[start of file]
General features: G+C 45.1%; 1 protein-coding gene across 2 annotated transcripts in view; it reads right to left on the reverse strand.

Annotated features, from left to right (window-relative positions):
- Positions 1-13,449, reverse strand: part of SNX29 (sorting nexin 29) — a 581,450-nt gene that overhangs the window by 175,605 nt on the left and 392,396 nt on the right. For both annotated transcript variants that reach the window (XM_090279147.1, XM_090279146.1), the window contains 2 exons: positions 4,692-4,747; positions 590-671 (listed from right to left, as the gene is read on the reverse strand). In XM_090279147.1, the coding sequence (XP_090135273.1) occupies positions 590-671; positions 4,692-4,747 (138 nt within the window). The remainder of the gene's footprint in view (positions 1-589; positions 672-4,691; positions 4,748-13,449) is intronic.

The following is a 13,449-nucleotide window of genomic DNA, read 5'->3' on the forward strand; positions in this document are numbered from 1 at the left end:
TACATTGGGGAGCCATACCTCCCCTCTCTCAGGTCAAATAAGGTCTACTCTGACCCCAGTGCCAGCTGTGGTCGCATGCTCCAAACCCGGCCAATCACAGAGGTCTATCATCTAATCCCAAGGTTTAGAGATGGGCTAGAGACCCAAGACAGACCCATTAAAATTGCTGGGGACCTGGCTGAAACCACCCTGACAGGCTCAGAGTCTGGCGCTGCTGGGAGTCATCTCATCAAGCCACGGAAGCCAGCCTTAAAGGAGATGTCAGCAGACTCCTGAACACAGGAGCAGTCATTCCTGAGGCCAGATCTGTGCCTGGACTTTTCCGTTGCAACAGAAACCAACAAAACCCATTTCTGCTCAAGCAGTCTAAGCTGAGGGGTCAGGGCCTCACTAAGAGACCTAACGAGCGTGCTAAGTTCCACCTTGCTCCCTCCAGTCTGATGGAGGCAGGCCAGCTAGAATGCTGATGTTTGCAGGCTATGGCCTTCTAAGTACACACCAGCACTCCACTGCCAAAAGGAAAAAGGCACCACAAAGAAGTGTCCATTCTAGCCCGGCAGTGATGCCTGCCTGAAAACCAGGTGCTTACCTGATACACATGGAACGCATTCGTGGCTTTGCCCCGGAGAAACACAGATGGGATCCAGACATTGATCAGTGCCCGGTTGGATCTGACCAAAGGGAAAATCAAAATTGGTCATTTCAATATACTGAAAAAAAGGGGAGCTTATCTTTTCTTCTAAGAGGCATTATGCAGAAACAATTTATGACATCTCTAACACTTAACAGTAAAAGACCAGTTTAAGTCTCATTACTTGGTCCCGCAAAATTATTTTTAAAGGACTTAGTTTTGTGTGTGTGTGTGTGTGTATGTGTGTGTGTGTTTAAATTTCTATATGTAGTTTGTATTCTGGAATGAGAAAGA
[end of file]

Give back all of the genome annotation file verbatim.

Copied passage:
General features: G+C 45.1%; 1 protein-coding gene across 2 annotated transcripts in view; it reads right to left on the reverse strand.

Annotated features, from left to right (window-relative positions):
- Positions 1-13,449, reverse strand: part of SNX29 (sorting nexin 29) — a 581,450-nt gene that overhangs the window by 175,605 nt on the left and 392,396 nt on the right. For both annotated transcript variants that reach the window (XM_090279147.1, XM_090279146.1), the window contains 2 exons: positions 4,692-4,747; positions 590-671 (listed from right to left, as the gene is read on the reverse strand). In XM_090279147.1, the coding sequence (XP_090135273.1) occupies positions 590-671; positions 4,692-4,747 (138 nt within the window). The remainder of the gene's footprint in view (positions 1-589; positions 672-4,691; positions 4,748-13,449) is intronic.

The following is a 13,449-nucleotide window of genomic DNA, read 5'->3' on the forward strand; positions in this document are numbered from 1 at the left end:
TACATTGGGGAGCCATACCTCCCCTCTCTCAGGTCAAATAAGGTCTACTCTGACCCCAGTGCCAGCTGTGGTCGCATGCTCCAAACCCGGCCAATCACAGAGGTCTATCATCTAATCCCAAGGTTTAGAGATGGGCTAGAGACCCAAGACAGACCCATTAAAATTGCTGGGGACCTGGCTGAAACCACCCTGACAGGCTCAGAGTCTGGCGCTGCTGGGAGTCATCTCATCAAGCCACGGAAGCCAGCCTTAAAGGAGATGTCAGCAGACTCCTGAACACAGGAGCAGTCATTCCTGAGGCCAGATCTGTGCCTGGACTTTTCCGTTGCAACAGAAACCAACAAAACCCATTTCTGCTCAAGCAGTCTAAGCTGAGGGGTCAGGGCCTCACTAAGAGACCTAACGAGCGTGCTAAGTTCCACCTTGCTCCCTCCAGTCTGATGGAGGCAGGCCAGCTAGAATGCTGATGTTTGCAGGCTATGGCCTTCTAAGTACACACCAGCACTCCACTGCCAAAAGGAAAAAGGCACCACAAAGAAGTGTCCATTCTAGCCCGGCAGTGATGCCTGCCTGAAAACCAGGTGCTTACCTGATACACATGGAACGCATTCGTGGCTTTGCCCCGGAGAAACACAGATGGGATCCAGACATTGATCAGTGCCCGGTTGGATCTGACCAAAGGGAAAATCAAAATTGGTCATTTCAATATACTGAAAAAAAGGGGAGCTTATCTTTTCTTCTAAGAGGCATTATGCAGAAACAATTTATGACATCTCTAACACTTAACAGTAAAAGACCAGTTTAAGTCTCATTACTTGGTCCCGCAAAATTATTTTTAAAGGACTTAGTTTTGTGTGTGTGTGTGTGTGTATGTGTGTGTGTGTTTAAATTTCTATATGTAGTTTGTATTCTGGAATGAGAAAGA